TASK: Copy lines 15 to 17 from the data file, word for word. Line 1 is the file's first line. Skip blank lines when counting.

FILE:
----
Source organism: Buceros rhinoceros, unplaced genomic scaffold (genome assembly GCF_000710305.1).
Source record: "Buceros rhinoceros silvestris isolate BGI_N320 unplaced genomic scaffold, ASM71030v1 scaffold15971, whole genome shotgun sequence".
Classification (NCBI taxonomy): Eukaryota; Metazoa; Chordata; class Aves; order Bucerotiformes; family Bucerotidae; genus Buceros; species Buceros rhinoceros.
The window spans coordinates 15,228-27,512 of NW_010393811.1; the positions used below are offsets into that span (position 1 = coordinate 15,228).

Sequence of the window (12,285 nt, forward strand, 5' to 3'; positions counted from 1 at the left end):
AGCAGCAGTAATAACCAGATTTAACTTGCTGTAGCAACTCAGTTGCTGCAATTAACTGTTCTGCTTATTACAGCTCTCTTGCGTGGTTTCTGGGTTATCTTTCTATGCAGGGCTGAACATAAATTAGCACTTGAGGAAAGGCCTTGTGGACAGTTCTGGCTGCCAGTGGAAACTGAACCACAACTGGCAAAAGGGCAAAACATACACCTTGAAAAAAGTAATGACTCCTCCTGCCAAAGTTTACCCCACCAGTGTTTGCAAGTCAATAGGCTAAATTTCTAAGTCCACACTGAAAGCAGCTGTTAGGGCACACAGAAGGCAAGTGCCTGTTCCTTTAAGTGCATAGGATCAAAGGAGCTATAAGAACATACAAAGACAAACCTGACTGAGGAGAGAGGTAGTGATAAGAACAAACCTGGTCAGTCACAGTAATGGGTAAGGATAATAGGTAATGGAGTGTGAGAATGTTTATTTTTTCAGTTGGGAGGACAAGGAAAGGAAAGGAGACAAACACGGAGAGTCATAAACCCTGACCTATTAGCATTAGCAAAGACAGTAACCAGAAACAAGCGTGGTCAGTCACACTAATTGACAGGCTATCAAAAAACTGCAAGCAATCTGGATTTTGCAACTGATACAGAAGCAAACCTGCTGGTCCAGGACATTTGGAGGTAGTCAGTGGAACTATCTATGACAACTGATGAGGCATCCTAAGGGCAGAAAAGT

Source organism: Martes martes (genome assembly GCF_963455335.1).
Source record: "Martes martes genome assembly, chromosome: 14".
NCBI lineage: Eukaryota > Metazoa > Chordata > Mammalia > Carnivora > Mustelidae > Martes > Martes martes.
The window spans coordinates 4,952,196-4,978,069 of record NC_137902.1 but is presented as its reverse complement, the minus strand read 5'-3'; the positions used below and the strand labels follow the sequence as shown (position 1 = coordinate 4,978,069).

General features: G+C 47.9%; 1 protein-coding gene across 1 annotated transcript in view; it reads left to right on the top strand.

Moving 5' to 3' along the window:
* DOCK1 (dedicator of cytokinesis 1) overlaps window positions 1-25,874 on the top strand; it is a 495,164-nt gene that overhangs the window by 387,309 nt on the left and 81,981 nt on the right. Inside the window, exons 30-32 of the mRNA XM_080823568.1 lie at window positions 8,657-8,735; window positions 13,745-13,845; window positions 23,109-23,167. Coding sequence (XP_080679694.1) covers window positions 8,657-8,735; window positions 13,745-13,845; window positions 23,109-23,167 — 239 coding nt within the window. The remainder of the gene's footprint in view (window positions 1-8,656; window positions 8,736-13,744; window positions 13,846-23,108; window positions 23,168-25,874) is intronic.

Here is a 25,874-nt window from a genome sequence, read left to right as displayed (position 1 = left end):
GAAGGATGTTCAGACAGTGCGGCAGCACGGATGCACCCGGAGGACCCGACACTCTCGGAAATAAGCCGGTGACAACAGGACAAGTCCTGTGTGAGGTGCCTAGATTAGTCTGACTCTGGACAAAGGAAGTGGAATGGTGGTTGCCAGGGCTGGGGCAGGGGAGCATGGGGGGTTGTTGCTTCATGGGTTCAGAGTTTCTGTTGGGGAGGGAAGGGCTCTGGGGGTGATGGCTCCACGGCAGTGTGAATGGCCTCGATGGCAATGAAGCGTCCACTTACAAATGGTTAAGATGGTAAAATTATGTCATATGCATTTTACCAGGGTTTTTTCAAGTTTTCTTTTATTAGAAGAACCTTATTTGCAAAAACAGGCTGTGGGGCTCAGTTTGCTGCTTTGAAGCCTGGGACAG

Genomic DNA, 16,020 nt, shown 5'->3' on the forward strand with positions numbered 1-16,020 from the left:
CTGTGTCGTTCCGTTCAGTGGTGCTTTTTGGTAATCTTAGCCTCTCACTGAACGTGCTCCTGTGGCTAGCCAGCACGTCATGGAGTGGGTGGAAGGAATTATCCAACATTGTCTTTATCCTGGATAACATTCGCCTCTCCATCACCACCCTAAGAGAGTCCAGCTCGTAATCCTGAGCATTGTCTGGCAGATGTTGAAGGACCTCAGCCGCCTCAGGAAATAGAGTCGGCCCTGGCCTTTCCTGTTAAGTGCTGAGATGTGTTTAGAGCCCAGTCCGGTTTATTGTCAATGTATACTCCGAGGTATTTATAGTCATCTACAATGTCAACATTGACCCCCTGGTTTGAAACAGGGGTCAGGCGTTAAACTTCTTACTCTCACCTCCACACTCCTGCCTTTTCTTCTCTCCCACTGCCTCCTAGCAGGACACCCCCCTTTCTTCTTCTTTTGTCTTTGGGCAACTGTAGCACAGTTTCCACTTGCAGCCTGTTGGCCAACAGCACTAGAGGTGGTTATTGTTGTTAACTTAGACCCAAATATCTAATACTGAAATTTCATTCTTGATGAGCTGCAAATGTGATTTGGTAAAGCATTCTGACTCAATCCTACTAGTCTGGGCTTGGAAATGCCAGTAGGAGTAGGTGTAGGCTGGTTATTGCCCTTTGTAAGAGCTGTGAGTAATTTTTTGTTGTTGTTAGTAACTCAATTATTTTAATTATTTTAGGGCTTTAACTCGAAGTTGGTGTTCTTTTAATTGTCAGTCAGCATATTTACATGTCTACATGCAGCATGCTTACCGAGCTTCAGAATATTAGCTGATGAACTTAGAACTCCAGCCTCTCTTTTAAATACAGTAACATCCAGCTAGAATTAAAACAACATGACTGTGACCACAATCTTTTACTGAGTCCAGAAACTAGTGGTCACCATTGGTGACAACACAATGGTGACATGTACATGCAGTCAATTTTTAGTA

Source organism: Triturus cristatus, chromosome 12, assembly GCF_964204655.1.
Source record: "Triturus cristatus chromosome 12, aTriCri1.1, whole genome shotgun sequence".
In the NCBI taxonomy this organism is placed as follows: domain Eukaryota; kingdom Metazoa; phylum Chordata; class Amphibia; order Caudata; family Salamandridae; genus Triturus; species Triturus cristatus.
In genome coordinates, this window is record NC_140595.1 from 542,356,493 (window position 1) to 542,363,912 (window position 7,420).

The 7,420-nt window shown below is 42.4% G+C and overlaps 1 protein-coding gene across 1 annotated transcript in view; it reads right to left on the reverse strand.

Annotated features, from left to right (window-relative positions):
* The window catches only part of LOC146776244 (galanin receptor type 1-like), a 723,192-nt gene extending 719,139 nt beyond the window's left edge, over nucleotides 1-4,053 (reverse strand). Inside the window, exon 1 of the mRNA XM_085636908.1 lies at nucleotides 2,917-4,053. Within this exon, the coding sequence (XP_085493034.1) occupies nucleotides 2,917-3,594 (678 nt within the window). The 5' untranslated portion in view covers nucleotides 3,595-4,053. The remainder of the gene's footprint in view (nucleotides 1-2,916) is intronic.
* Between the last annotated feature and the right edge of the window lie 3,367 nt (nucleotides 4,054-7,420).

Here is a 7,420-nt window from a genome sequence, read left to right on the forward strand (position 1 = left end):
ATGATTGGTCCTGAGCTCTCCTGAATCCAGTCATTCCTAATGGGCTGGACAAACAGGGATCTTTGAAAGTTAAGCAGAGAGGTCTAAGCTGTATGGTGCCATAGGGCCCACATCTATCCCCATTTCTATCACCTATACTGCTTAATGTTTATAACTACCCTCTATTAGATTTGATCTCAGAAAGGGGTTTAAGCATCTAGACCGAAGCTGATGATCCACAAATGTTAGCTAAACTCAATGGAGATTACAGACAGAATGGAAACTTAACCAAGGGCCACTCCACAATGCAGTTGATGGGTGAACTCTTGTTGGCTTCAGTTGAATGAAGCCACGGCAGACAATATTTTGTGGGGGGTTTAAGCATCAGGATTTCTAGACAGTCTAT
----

GAAGGATGTTCAGACAGTGCGGCAGCACGGATGCACCCGGAGGACCCGACACTCTCGGAAATAAGCCGGTGACAACAGGACAAGTCCTGTGTGAGGTGCCTAGATTAGTCTGACTCTGGACAAAGGAAGTGGAATGGTGGTTGCCAGGGCTGGGGCAGGGGAGCATGGGGGGTTGTTGCTTCATGGGTTCAGAGTTTCTGTTGGGGAGGGAAGGGCTCTGGGGGTGATGGCTCCACGGCAGTGTGAATGGCCTCGATGGCAATGAAGCGTCCACTTACAAATGGTTAAGATGGTAAAATTATGTCATATGCATTTTACCAGGGTTTTTTCAAGTTTTCTTTTATTAGAAGAACCTTATTTGCAAAAACAGGCTGTGGGGCTCAGTTTGCTGCTTTGAAGCCTGGGACAG

Genomic DNA, 16,020 nt, shown 5'->3' on the forward strand with positions numbered 1-16,020 from the left:
CTGTGTCGTTCCGTTCAGTGGTGCTTTTTGGTAATCTTAGCCTCTCACTGAACGTGCTCCTGTGGCTAGCCAGCACGTCATGGAGTGGGTGGAAGGAATTATCCAACATTGTCTTTATCCTGGATAACATTCGCCTCTCCATCACCACCCTAAGAGAGTCCAGCTCGTAATCCTGAGCATTGTCTGGCAGATGTTGAAGGACCTCAGCCGCCTCAGGAAATAGAGTCGGCCCTGGCCTTTCCTGTTAAGTGCTGAGATGTGTTTAGAGCCCAGTCCGGTTTATTGTCAATGTATACTCCGAGGTATTTATAGTCATCTACAATGTCAACATTGACCCCCTGGTTTGAAACAGGGGTCAGGCGTTAAACTTCTTACTCTCACCTCCACACTCCTGCCTTTTCTTCTCTCCCACTGCCTCCTAGCAGGACACCCCCCTTTCTTCTTCTTTTGTCTTTGGGCAACTGTAGCACAGTTTCCACTTGCAGCCTGTTGGCCAACAGCACTAGAGGTGGTTATTGTTGTTAACTTAGACCCAAATATCTAATACTGAAATTTCATTCTTGATGAGCTGCAAATGTGATTTGGTAAAGCATTCTGACTCAATCCTACTAGTCTGGGCTTGGAAATGCCAGTAGGAGTAGGTGTAGGCTGGTTATTGCCCTTTGTAAGAGCTGTGAGTAATTTTTTGTTGTTGTTAGTAACTCAATTATTTTAATTATTTTAGGGCTTTAACTCGAAGTTGGTGTTCTTTTAATTGTCAGTCAGCATATTTACATGTCTACATGCAGCATGCTTACCGAGCTTCAGAATATTAGCTGATGAACTTAGAACTCCAGCCTCTCTTTTAAATACAGTAACATCCAGCTAGAATTAAAACAACATGACTGTGACCACAATCTTTTACTGAGTCCAGAAACTAGTGGTCACCATTGGTGACAACACAATGGTGACATGTACATGCAGTCAATTTTTAGTA